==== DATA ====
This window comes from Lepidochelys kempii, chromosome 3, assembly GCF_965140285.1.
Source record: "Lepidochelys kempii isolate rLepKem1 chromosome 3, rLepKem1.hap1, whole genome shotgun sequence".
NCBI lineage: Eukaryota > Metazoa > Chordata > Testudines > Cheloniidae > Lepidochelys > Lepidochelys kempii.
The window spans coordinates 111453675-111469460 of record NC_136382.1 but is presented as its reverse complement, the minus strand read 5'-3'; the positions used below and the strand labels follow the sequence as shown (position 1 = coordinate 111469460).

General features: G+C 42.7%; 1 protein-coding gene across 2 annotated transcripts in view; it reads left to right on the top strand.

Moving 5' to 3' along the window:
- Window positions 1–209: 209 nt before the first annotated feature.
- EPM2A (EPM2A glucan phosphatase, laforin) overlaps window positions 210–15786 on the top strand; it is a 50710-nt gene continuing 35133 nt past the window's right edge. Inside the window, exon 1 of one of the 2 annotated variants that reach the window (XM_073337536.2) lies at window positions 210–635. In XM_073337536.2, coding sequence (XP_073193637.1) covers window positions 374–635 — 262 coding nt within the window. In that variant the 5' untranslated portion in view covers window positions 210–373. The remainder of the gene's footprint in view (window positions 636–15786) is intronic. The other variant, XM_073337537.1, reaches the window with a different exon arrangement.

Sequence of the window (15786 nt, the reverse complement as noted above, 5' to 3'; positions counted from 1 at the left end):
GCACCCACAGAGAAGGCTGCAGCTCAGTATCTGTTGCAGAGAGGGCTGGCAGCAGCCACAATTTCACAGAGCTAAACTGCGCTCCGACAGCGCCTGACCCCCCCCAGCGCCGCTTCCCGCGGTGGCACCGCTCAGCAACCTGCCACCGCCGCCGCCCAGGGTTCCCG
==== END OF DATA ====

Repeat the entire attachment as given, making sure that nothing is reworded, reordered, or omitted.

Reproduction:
This window comes from Lepidochelys kempii, chromosome 3, assembly GCF_965140285.1.
Source record: "Lepidochelys kempii isolate rLepKem1 chromosome 3, rLepKem1.hap1, whole genome shotgun sequence".
NCBI lineage: Eukaryota > Metazoa > Chordata > Testudines > Cheloniidae > Lepidochelys > Lepidochelys kempii.
The window spans coordinates 111453675-111469460 of record NC_136382.1 but is presented as its reverse complement, the minus strand read 5'-3'; the positions used below and the strand labels follow the sequence as shown (position 1 = coordinate 111469460).

General features: G+C 42.7%; 1 protein-coding gene across 2 annotated transcripts in view; it reads left to right on the top strand.

Moving 5' to 3' along the window:
- Window positions 1–209: 209 nt before the first annotated feature.
- EPM2A (EPM2A glucan phosphatase, laforin) overlaps window positions 210–15786 on the top strand; it is a 50710-nt gene continuing 35133 nt past the window's right edge. Inside the window, exon 1 of one of the 2 annotated variants that reach the window (XM_073337536.2) lies at window positions 210–635. In XM_073337536.2, coding sequence (XP_073193637.1) covers window positions 374–635 — 262 coding nt within the window. In that variant the 5' untranslated portion in view covers window positions 210–373. The remainder of the gene's footprint in view (window positions 636–15786) is intronic. The other variant, XM_073337537.1, reaches the window with a different exon arrangement.

Sequence of the window (15786 nt, the reverse complement as noted above, 5' to 3'; positions counted from 1 at the left end):
GCACCCACAGAGAAGGCTGCAGCTCAGTATCTGTTGCAGAGAGGGCTGGCAGCAGCCACAATTTCACAGAGCTAAACTGCGCTCCGACAGCGCCTGACCCCCCCCAGCGCCGCTTCCCGCGGTGGCACCGCTCAGCAACCTGCCACCGCCGCCGCCCAGGGTTCCCG